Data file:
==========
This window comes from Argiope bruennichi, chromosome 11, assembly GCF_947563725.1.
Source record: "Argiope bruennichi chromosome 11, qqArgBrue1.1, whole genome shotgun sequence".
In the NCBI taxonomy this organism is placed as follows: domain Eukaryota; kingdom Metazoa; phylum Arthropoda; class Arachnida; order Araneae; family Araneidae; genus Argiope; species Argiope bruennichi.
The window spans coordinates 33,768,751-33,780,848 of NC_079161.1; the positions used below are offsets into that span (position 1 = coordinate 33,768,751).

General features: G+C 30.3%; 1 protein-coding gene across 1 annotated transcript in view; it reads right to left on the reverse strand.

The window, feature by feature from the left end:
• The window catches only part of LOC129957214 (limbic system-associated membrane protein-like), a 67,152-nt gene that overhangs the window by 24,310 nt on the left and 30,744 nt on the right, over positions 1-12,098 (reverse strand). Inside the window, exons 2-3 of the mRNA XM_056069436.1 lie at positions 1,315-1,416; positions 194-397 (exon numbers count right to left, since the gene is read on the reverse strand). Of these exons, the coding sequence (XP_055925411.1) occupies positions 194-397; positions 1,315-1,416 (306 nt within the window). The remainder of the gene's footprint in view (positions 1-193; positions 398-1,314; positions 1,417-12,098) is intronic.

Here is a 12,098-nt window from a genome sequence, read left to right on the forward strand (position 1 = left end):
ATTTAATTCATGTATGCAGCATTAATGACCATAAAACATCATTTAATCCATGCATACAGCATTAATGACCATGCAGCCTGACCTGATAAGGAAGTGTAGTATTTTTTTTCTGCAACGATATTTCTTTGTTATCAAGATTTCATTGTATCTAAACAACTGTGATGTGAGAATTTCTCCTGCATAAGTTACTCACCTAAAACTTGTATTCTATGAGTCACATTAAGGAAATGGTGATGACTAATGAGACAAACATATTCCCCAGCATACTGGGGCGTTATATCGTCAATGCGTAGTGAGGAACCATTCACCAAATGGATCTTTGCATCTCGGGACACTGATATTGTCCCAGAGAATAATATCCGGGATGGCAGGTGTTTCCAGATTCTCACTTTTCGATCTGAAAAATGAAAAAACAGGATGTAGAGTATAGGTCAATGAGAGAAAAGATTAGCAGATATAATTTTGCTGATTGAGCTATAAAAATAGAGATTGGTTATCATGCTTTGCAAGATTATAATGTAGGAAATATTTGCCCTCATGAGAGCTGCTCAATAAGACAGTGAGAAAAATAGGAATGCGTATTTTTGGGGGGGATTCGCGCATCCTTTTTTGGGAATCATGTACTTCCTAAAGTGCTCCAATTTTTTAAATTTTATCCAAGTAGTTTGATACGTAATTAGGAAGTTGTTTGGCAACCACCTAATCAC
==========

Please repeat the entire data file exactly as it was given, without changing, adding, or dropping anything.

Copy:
This window comes from Argiope bruennichi, chromosome 11, assembly GCF_947563725.1.
Source record: "Argiope bruennichi chromosome 11, qqArgBrue1.1, whole genome shotgun sequence".
In the NCBI taxonomy this organism is placed as follows: domain Eukaryota; kingdom Metazoa; phylum Arthropoda; class Arachnida; order Araneae; family Araneidae; genus Argiope; species Argiope bruennichi.
The window spans coordinates 33,768,751-33,780,848 of NC_079161.1; the positions used below are offsets into that span (position 1 = coordinate 33,768,751).

General features: G+C 30.3%; 1 protein-coding gene across 1 annotated transcript in view; it reads right to left on the reverse strand.

The window, feature by feature from the left end:
• The window catches only part of LOC129957214 (limbic system-associated membrane protein-like), a 67,152-nt gene that overhangs the window by 24,310 nt on the left and 30,744 nt on the right, over positions 1-12,098 (reverse strand). Inside the window, exons 2-3 of the mRNA XM_056069436.1 lie at positions 1,315-1,416; positions 194-397 (exon numbers count right to left, since the gene is read on the reverse strand). Of these exons, the coding sequence (XP_055925411.1) occupies positions 194-397; positions 1,315-1,416 (306 nt within the window). The remainder of the gene's footprint in view (positions 1-193; positions 398-1,314; positions 1,417-12,098) is intronic.

Here is a 12,098-nt window from a genome sequence, read left to right on the forward strand (position 1 = left end):
ATTTAATTCATGTATGCAGCATTAATGACCATAAAACATCATTTAATCCATGCATACAGCATTAATGACCATGCAGCCTGACCTGATAAGGAAGTGTAGTATTTTTTTTCTGCAACGATATTTCTTTGTTATCAAGATTTCATTGTATCTAAACAACTGTGATGTGAGAATTTCTCCTGCATAAGTTACTCACCTAAAACTTGTATTCTATGAGTCACATTAAGGAAATGGTGATGACTAATGAGACAAACATATTCCCCAGCATACTGGGGCGTTATATCGTCAATGCGTAGTGAGGAACCATTCACCAAATGGATCTTTGCATCTCGGGACACTGATATTGTCCCAGAGAATAATATCCGGGATGGCAGGTGTTTCCAGATTCTCACTTTTCGATCTGAAAAATGAAAAAACAGGATGTAGAGTATAGGTCAATGAGAGAAAAGATTAGCAGATATAATTTTGCTGATTGAGCTATAAAAATAGAGATTGGTTATCATGCTTTGCAAGATTATAATGTAGGAAATATTTGCCCTCATGAGAGCTGCTCAATAAGACAGTGAGAAAAATAGGAATGCGTATTTTTGGGGGGGATTCGCGCATCCTTTTTTGGGAATCATGTACTTCCTAAAGTGCTCCAATTTTTTAAATTTTATCCAAGTAGTTTGATACGTAATTAGGAAGTTGTTTGGCAACCACCTAATCAC